Children’s Tylenol Massive Recall. The McNeil Consumer Healthcare manufacturing facility at the center of a massive recall of children’s medicines in April will stay closed until at least the end of the year. McNeil, a unit of Johnson & Johnson, closed the Fort Washington, PA plant in the wake of the recall to address manufacturing issues there.
That April 30 recall included more than 40 varieties of Tylenol Infant Drops, Children’s Tylenol Suspensions, Children’s Tylenol Plus Suspensions, Motrin Infant Drops, Children’s Motrin Suspensions, Children’s Zyrtec Liquid in Bottles, and Children’s Benadryl Allergy Liquid. At the time, the company said some drugs might contain a higher concentration of active ingredient than is specified; others may contain inactive ingredients that may not meet internal testing requirements; and others may contain tiny particles.
That recall was just one of five McNeil has issued for its cold and pain relief products over the past year.
Contamination of The Recalled Products
In April, the U.S. Food & Drug Administration (FDA) also cited more than 20 manufacturing problems, including not properly testing for contamination of the recalled products. The problems prompted the FDA to widen its investigation of McNeil’s manufacturing practices, and it is now inspecting the company’s other facilities in Lancaster, PA and Puerto Rico. Officials from the agency have also said they were considering possible criminal charges against Johnson & Johnson and McNeil.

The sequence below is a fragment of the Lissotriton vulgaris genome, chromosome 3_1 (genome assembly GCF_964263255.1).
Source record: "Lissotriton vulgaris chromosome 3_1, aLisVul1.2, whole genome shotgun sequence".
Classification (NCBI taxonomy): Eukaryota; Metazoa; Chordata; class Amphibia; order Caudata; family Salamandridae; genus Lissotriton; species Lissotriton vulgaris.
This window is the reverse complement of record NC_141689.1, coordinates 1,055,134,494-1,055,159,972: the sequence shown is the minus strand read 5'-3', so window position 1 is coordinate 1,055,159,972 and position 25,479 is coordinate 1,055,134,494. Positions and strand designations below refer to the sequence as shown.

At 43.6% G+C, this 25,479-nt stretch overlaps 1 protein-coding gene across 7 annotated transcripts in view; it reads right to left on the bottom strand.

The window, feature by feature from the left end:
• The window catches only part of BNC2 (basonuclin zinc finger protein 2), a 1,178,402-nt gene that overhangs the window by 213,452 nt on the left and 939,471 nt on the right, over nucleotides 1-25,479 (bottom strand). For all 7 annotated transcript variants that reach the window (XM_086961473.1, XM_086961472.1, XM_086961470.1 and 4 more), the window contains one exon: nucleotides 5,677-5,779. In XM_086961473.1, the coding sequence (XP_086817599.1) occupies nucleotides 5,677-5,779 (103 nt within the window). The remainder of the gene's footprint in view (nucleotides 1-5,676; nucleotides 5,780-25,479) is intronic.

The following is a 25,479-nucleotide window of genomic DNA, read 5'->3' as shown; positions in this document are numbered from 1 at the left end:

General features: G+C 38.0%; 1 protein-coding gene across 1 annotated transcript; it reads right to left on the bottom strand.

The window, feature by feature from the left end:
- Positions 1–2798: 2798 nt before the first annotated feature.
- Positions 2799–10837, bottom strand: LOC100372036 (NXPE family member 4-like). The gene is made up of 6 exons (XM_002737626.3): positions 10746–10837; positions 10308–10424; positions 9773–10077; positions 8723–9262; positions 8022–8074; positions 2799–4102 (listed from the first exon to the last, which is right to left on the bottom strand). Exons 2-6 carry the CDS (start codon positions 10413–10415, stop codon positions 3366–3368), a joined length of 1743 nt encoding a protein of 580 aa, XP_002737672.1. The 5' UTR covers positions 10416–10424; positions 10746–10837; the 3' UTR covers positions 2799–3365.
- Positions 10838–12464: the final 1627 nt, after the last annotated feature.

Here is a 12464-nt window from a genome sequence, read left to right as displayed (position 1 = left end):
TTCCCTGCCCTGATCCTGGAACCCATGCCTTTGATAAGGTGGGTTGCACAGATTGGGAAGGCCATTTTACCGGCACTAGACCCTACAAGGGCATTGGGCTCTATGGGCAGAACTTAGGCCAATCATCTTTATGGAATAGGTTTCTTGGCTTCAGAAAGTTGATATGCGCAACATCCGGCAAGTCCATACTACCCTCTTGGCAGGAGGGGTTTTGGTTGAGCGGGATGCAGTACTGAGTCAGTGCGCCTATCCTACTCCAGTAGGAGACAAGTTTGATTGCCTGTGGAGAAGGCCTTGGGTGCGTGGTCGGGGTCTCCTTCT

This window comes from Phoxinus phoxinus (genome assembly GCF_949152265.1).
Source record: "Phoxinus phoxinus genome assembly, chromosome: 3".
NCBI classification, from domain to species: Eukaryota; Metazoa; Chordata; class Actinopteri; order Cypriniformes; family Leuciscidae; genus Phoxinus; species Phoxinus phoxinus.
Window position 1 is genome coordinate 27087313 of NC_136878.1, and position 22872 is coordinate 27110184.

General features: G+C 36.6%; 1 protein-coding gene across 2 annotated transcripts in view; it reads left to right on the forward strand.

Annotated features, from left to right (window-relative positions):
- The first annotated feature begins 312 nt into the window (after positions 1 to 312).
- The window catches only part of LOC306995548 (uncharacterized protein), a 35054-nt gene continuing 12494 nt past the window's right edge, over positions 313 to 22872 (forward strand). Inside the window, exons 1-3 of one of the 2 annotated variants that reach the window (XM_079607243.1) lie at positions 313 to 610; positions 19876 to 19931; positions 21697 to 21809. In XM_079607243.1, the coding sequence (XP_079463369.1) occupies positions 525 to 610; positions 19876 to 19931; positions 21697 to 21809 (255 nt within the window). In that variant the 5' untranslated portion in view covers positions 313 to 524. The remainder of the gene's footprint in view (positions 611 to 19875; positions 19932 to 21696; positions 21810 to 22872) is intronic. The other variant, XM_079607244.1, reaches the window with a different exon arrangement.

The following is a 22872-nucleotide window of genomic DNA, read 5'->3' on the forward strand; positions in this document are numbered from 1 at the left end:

Last month, McNeil issued a statement saying “does not anticipate having sources of supply before the end of 2010 for most of the products that were produced at its Fort Washington, Pa., manufacturing facility.”
“The company is conducting a comprehensive quality assessment across its manufacturing operations and has identified corrective actions that will be implemented before manufacturing resumes at the Fort Washington plant, ” the statement said.
Because of the closure, McNeil’s children’s medicines will not be found in stores. Adult medications also made at Fort Washington, including Benadryl, Motrin, St. Joseph aspirin, Tylenol and Zyrtec will also be impacted.
The FDA said it does not anticipate any medication shortages, however, due to the large number of generic alternatives currently on the market.